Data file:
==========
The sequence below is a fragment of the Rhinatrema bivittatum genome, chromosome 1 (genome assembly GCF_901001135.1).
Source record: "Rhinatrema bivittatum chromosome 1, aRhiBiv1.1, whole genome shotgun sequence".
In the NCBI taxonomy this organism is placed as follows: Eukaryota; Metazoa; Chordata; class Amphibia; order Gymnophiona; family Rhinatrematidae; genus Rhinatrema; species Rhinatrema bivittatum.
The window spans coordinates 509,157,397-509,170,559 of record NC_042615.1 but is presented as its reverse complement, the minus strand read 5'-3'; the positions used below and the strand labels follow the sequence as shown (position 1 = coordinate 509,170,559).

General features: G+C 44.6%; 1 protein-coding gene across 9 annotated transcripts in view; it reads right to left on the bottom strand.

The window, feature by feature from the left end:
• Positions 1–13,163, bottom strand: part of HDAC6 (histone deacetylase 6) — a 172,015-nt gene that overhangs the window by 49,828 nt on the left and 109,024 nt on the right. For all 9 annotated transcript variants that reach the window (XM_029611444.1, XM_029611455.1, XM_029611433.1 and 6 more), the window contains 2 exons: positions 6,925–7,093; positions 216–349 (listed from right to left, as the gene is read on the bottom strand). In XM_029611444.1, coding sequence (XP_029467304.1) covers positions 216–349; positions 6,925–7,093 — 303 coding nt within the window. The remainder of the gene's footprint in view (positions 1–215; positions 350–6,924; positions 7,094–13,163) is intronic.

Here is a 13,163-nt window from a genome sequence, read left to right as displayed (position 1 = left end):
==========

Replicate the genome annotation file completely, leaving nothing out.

The sequence below is a fragment of the Rhinatrema bivittatum genome, chromosome 1 (genome assembly GCF_901001135.1).
Source record: "Rhinatrema bivittatum chromosome 1, aRhiBiv1.1, whole genome shotgun sequence".
In the NCBI taxonomy this organism is placed as follows: Eukaryota; Metazoa; Chordata; class Amphibia; order Gymnophiona; family Rhinatrematidae; genus Rhinatrema; species Rhinatrema bivittatum.
The window spans coordinates 509,157,397-509,170,559 of record NC_042615.1 but is presented as its reverse complement, the minus strand read 5'-3'; the positions used below and the strand labels follow the sequence as shown (position 1 = coordinate 509,170,559).

General features: G+C 44.6%; 1 protein-coding gene across 9 annotated transcripts in view; it reads right to left on the bottom strand.

The window, feature by feature from the left end:
• Positions 1–13,163, bottom strand: part of HDAC6 (histone deacetylase 6) — a 172,015-nt gene that overhangs the window by 49,828 nt on the left and 109,024 nt on the right. For all 9 annotated transcript variants that reach the window (XM_029611444.1, XM_029611455.1, XM_029611433.1 and 6 more), the window contains 2 exons: positions 6,925–7,093; positions 216–349 (listed from right to left, as the gene is read on the bottom strand). In XM_029611444.1, coding sequence (XP_029467304.1) covers positions 216–349; positions 6,925–7,093 — 303 coding nt within the window. The remainder of the gene's footprint in view (positions 1–215; positions 350–6,924; positions 7,094–13,163) is intronic.

Here is a 13,163-nt window from a genome sequence, read left to right as displayed (position 1 = left end):